Seattle Art Museum (*1300 First Ave; seattleartmuseum.org) presents Yayoi Kusama: Infinity Mirrors (June 30–Sep 10), which examines the legendary Japanese pop minimalist’s career and surreal mirror room installations. Additional engaging art can be found hanging at the always-free Frye Art Museum (*704 Terry Ave; fryemuseum.org) or displayed throughout the inside and exterior of Chihuly Garden and Glass (*305 Harrison St; chihulygardenandglass.com) on the Seattle Center campus. Nearby Museum of Pop Culture (*325 Fifth Ave N; mopop.org) leans more toward popular entertainment. This year, MoPOP dives into the colorful world of puppet creativity with The Jim Henson Exhibition: Imagination Unlimited (May 20–Jan 3) and the far-out universe of a rock legend via the images of official photographer Mick Rock in Bowie by Mick Rock (July 1–Jan 15).
Those seeking history can check out Terracotta Warriors of the First Emperor (through Sep 4) at Pacific Science Center (*200 Second Ave N; pacificsciencecenter.org). One of only two stops in the U.S., the exhibit showcases the stunning terracotta statues created during the reign of China’s First Emperor, buried for millennia. If local lore sounds more appealing, Museum of History & Industry (*860 Terry Ave N; mohai.org) tackles the Emerald City’s culinary heritage with Edible City: A Delicious Journey (through Sep 10). A plethora of Washington relics—from dinosaurs to indigenous artifacts—fills the halls of University of Washington’s Burke Museum (*17th Ave NE and NE 45th St; burkemuseum.org). Additional cultural history can always be found at the excellent Northwest African American Museum (*2300 S Massachusetts St; naamnw.org) and Wing Luke Museum (*719 S King St; wingluke.org), with exhibits centering around the Asian Pacific American experience, from a retrospective of local legend Bruce Lee to a look at the connection between sports and Asian Pacific American athletes.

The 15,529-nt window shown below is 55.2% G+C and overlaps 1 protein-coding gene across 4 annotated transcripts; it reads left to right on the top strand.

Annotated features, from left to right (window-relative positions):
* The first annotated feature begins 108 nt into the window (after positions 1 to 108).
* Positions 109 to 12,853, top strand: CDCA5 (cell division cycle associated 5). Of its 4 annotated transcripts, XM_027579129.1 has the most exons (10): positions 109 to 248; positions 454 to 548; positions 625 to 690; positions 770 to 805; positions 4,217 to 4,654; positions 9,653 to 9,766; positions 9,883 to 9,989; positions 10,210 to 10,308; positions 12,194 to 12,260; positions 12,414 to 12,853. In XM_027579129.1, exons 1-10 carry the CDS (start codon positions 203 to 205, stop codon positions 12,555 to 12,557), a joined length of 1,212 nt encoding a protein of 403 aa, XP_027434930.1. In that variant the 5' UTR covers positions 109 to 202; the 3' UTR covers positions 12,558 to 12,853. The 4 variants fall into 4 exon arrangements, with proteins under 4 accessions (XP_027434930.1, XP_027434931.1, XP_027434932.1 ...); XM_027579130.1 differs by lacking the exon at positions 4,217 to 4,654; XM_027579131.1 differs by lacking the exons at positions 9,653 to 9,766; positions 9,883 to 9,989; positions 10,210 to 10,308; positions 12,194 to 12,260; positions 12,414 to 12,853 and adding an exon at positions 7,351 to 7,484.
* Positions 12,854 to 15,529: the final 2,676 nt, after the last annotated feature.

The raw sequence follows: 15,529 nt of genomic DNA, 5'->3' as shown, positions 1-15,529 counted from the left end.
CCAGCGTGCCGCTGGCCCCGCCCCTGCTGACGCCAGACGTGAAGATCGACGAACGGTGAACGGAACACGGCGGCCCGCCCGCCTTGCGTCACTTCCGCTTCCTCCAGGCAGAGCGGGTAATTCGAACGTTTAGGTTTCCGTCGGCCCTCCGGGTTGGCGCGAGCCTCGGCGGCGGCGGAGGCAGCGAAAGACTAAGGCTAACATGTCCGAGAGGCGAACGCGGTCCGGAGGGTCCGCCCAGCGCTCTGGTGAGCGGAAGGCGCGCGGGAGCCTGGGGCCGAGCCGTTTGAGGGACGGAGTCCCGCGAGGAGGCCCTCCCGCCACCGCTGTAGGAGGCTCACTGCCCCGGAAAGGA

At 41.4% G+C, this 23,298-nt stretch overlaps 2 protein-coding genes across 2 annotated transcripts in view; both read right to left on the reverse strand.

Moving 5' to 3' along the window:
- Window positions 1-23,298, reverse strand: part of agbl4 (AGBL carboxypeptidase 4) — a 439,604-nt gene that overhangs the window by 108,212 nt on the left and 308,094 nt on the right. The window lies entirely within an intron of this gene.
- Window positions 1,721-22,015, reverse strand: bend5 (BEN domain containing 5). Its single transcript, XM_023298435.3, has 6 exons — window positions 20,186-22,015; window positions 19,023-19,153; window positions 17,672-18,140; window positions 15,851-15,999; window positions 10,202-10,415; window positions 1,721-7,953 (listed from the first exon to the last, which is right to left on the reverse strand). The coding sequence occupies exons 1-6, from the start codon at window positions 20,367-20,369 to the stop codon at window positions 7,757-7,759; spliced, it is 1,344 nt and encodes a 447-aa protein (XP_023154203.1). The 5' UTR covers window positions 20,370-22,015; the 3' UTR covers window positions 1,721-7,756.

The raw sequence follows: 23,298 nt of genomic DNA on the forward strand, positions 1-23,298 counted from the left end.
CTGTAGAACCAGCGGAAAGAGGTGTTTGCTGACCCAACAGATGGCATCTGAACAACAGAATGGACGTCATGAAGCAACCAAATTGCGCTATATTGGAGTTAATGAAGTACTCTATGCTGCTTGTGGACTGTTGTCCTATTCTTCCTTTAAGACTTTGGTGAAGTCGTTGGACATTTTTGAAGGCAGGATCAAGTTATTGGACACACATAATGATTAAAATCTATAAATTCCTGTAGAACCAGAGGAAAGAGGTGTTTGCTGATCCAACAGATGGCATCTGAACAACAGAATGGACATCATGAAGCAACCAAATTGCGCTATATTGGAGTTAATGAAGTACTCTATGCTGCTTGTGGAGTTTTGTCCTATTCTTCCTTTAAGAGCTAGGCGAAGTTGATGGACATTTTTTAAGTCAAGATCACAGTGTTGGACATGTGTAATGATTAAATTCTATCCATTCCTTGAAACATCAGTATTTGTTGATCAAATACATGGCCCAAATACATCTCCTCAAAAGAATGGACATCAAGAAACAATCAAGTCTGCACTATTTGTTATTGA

*Visit Seattle Partner